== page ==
June 2, 2014 — An HHS appeals board on Friday overturned Medicare's 33-year ban on gender affirmation surgery, ruling that the policy was "no longer reasonable" because medical professionals have determined the procedure is a safe and effective treatment for gender dysphoria, the New York Times reports (Caryn Rabin, New York Times, 5/30).
According to the Wall Street Journal, the decision does not require Medicare to cover the surgery in all cases. Instead, it ensures that CMS will consider requests on a case-by-case basis, with coverage for individual beneficiaries contingent on medical evidence that the procedure is appropriate for the patient (Armour, Wall Street Journal, 5/30). The decision only applies to Medicare beneficiaries, and it covers only surgery, not other treatments, such as hormones (New York Times, 5/30).
Transgender health advocates said the decision could influence the policies of Medicaid and private insurers, which often take direction from Medicare in determining if procedures are experimental, elective or medically necessary.
HHS in 1981 made a "national coverage determination," or NCD, that Medicare would not cover gender affirmation surgery because the procedure was experimental, too controversial and medically risky (AP/USA Today, 5/30).
However, the American Medical Association, the American Psychological Association and other medical groups have since determined that the procedure is a safe option for individuals diagnosed with gender dysphoria.
In 2013, the American Civil Liberties Union, Gay & Lesbian Advocates & Defenders and the National Center for Lesbian Rights filed a lawsuit challenging the rules on behalf of Denee Mallon, a 74-year-old transgender woman and Army veteran from New Mexico (Eunjung Cha, Washington Post, 5/30).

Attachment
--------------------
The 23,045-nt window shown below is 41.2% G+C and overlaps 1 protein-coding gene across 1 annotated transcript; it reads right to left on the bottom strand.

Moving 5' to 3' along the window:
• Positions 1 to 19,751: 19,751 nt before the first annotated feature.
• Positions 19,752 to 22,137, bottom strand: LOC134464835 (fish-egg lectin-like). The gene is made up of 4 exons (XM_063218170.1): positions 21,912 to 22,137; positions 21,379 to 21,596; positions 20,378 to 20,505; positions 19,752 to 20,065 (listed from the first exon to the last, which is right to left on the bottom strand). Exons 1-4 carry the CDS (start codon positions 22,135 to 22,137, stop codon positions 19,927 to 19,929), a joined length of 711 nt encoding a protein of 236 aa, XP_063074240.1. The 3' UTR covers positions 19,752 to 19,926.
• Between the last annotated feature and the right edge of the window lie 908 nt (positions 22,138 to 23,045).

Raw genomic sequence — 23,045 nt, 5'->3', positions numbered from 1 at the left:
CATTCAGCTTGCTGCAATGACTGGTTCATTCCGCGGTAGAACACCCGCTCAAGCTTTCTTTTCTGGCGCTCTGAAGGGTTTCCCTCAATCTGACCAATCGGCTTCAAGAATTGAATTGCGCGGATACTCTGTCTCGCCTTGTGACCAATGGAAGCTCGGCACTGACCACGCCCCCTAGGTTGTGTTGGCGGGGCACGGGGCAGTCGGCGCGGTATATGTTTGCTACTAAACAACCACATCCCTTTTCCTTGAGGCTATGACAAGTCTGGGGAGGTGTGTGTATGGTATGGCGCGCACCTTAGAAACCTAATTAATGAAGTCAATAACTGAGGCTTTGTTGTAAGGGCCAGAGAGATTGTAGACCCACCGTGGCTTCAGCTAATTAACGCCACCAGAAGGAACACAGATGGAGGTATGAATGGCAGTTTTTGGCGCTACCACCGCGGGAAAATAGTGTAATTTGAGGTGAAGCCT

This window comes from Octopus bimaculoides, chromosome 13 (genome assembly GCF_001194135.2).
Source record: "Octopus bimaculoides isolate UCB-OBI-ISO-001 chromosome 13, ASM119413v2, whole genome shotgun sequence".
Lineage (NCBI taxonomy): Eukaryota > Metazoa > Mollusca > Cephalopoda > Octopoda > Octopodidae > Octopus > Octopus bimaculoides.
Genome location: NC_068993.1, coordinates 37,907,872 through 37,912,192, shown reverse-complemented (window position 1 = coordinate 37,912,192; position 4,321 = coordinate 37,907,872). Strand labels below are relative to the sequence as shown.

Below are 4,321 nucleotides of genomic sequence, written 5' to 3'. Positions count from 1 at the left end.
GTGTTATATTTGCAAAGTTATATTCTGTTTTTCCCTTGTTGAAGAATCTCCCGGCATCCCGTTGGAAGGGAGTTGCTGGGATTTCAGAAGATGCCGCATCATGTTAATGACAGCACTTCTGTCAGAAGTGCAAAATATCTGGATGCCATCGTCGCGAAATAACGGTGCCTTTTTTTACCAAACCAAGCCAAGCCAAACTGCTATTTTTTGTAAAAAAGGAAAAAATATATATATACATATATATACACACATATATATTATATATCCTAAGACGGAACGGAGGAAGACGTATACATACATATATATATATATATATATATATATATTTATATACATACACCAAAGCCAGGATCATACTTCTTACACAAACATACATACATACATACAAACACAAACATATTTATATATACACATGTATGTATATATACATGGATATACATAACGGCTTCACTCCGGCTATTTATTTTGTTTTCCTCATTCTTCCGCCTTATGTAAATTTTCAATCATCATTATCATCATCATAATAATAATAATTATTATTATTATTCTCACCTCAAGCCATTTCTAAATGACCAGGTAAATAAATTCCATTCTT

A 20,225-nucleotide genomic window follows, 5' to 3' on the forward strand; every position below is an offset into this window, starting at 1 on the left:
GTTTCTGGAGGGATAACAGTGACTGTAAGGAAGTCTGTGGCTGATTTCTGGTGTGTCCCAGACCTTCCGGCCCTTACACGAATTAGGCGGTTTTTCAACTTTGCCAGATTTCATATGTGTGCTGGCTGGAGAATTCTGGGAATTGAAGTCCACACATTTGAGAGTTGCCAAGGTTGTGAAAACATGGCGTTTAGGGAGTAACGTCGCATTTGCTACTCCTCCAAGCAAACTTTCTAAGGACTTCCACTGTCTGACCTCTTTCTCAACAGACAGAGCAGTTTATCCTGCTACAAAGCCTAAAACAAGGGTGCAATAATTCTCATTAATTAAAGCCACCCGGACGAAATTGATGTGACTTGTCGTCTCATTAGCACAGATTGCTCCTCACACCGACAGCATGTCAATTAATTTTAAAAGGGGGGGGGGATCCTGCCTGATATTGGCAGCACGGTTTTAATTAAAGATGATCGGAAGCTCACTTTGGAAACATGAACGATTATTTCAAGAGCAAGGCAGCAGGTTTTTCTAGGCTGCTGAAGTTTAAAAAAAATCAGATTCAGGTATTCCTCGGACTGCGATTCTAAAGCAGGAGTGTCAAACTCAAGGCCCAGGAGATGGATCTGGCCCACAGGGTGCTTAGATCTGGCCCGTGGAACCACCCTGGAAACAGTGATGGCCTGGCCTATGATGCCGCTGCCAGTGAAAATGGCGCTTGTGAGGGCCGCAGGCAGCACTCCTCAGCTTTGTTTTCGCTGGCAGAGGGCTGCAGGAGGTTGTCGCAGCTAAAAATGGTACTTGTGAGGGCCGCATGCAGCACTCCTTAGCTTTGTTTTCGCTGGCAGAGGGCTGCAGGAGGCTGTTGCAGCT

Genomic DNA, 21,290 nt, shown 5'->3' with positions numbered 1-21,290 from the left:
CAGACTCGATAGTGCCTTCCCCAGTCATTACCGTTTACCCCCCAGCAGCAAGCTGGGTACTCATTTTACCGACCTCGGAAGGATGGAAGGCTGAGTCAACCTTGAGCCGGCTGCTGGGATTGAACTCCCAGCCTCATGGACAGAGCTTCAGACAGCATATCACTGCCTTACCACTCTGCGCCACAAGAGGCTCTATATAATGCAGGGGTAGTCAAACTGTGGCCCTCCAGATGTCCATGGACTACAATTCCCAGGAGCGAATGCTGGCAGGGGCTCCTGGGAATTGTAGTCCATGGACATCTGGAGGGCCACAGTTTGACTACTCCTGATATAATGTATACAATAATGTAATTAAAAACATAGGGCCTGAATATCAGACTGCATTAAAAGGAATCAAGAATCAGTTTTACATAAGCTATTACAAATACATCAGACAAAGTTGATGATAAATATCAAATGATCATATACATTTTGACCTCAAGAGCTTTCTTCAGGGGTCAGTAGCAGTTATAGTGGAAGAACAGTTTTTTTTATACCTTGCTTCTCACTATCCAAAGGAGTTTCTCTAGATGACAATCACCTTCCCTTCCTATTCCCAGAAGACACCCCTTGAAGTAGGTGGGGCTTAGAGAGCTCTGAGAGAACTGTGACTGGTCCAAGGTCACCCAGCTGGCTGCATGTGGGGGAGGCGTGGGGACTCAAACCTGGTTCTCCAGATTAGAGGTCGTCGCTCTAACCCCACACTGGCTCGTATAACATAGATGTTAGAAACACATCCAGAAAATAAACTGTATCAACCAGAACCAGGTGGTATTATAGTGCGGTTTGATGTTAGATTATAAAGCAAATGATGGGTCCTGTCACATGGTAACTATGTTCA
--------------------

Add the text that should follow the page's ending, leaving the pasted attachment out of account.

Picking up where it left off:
The panel on Friday said that HHS lacked sufficient evidence in 1981 to issue the blanket ban.
Further, the panel members said they "have no difficulty concluding that the new evidence, which includes medical studies published in the more than 32 years since issuance of the 1981 report underlying the NCD, outweighs the NCD record and demonstrates that transsexual surgery is safe and effective and not experimental."
According to the AP/USA Today, CMS under the ruling must eliminate the ban within 30 days and re-evaluate Mallon's medical claim in light of the change. CMS has decided not to challenge the ruling, and the agency had in fact started the process of lifting the ban before Mallon filed her complaint (AP/USA Today, 5/30).
Jennifer Levi, director of GLAD's Transgender Rights Project, said the ruling "brings federal Medicare policy up to 21st-century standards for transgender people, and acknowledges that there's no scientific or medical basis for categorically excluding coverage of sex reassignment surgery for people who need it" (New York Times, 5/30).
Meanwhile, Leanna Baumer, senior legislative assistant with the Family Research Council, said the ruling "ignores the complexity of issues" involved, adding, "Real compassion for those struggling with a gender identity disorder is to offer mental health treatments that help men and women become comfortable with their actual biological sex -- not to advocate for costly and controversial surgeries subsidized by taxpayers" (Washington Post, 5/30).